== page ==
Cross-site Scripting can be classified into four major categories – Stored XSS, Reflected XSS, DOM-based XSS and Blind XSS. In all cases with XSS, the goal of an attacker is to get a victim to inadvertently execute a maliciously injected script. The malicious script is often referred to as a malicious payload, or simply a payload.
Stored (Persistent) XSS attacks involve an attacker injecting a script (referred to as the payload) that is permanently stored (persisted) on the target application (for instance within a database, in a comment field or in a forum post).
Reflected XSS attacks involve an attacker in luring in a victim to inadvertently make an HTTP request containing an XSS payload to a web server, usually achieved through phishing or other social engineering attacks. Once sent to the web server, the payload is then reflected back in such a way that the HTTP response includes the payload from the HTTP request.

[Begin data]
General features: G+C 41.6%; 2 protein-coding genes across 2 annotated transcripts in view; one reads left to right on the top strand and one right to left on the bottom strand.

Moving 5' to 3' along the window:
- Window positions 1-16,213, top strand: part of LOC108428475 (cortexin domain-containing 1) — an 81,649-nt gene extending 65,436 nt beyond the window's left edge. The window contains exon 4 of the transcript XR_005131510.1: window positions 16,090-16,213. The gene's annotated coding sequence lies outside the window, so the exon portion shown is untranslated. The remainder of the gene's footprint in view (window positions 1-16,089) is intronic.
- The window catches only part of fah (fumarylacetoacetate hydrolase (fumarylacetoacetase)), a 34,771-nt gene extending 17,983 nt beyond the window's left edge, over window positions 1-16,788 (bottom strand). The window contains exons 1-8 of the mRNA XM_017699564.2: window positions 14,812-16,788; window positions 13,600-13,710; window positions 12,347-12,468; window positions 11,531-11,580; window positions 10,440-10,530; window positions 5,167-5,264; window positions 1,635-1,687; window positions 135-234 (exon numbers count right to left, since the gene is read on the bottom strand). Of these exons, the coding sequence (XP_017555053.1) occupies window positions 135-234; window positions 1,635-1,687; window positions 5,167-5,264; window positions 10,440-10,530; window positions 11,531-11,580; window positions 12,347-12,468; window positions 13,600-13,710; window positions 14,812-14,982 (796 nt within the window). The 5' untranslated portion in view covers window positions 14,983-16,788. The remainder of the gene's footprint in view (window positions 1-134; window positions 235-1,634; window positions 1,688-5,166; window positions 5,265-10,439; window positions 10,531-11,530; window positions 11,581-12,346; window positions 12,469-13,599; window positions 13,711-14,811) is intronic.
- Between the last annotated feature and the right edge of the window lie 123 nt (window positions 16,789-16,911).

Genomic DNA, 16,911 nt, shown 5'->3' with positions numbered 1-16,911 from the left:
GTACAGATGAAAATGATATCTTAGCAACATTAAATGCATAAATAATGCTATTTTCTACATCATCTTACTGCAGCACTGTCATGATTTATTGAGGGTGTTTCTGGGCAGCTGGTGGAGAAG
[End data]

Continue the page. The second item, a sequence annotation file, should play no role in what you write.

When a web application is vulnerable to XSS, it will load the attacker-supplied content from a source that the application implicitly trusts, without properly encoding it.
With stored and blind XSS, implicitly-trusted data is loaded from a datastore (such as a database or cache); with reflected XSS, the implicitly-trusted data is loaded from the HTTP request; and with a DOM-based XSS, implicitly-trusted data is loaded from a DOM-XSS source within the browser’s DOM.
While that is good news, the fact that XSS at 33% of sampled targets being vulnerable to XSS, there is clearly still a lot of wiggle room for attackers to abuse XSS.
This post contained excerpts from the 2016 Acunetix Web Application Vulnerability Report. For more stats and coverage on web application vulnerabilities in 2016, download the report for free.